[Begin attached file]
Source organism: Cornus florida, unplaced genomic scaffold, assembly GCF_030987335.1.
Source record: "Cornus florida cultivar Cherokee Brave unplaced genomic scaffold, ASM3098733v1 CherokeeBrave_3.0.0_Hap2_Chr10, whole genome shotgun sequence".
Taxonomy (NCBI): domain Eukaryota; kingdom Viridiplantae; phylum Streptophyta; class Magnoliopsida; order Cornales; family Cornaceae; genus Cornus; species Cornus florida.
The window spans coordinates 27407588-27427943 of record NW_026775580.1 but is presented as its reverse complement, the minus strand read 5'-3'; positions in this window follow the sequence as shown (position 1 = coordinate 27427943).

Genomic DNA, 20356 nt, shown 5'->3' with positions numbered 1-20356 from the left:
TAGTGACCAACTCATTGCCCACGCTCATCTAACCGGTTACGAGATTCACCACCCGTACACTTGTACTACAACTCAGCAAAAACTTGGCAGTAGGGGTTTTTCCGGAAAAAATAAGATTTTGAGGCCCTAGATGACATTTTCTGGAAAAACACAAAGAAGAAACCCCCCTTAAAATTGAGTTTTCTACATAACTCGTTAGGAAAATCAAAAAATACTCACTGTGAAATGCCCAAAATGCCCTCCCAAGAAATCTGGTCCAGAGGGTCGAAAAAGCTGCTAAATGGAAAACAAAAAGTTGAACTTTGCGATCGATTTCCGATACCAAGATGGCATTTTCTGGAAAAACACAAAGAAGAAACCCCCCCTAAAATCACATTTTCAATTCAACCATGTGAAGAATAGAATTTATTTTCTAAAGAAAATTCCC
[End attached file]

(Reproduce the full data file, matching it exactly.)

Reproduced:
Source organism: Cornus florida, unplaced genomic scaffold, assembly GCF_030987335.1.
Source record: "Cornus florida cultivar Cherokee Brave unplaced genomic scaffold, ASM3098733v1 CherokeeBrave_3.0.0_Hap2_Chr10, whole genome shotgun sequence".
Taxonomy (NCBI): domain Eukaryota; kingdom Viridiplantae; phylum Streptophyta; class Magnoliopsida; order Cornales; family Cornaceae; genus Cornus; species Cornus florida.
The window spans coordinates 27407588-27427943 of record NW_026775580.1 but is presented as its reverse complement, the minus strand read 5'-3'; positions in this window follow the sequence as shown (position 1 = coordinate 27427943).

Genomic DNA, 20356 nt, shown 5'->3' with positions numbered 1-20356 from the left:
TAGTGACCAACTCATTGCCCACGCTCATCTAACCGGTTACGAGATTCACCACCCGTACACTTGTACTACAACTCAGCAAAAACTTGGCAGTAGGGGTTTTTCCGGAAAAAATAAGATTTTGAGGCCCTAGATGACATTTTCTGGAAAAACACAAAGAAGAAACCCCCCTTAAAATTGAGTTTTCTACATAACTCGTTAGGAAAATCAAAAAATACTCACTGTGAAATGCCCAAAATGCCCTCCCAAGAAATCTGGTCCAGAGGGTCGAAAAAGCTGCTAAATGGAAAACAAAAAGTTGAACTTTGCGATCGATTTCCGATACCAAGATGGCATTTTCTGGAAAAACACAAAGAAGAAACCCCCCCTAAAATCACATTTTCAATTCAACCATGTGAAGAATAGAATTTATTTTCTAAAGAAAATTCCC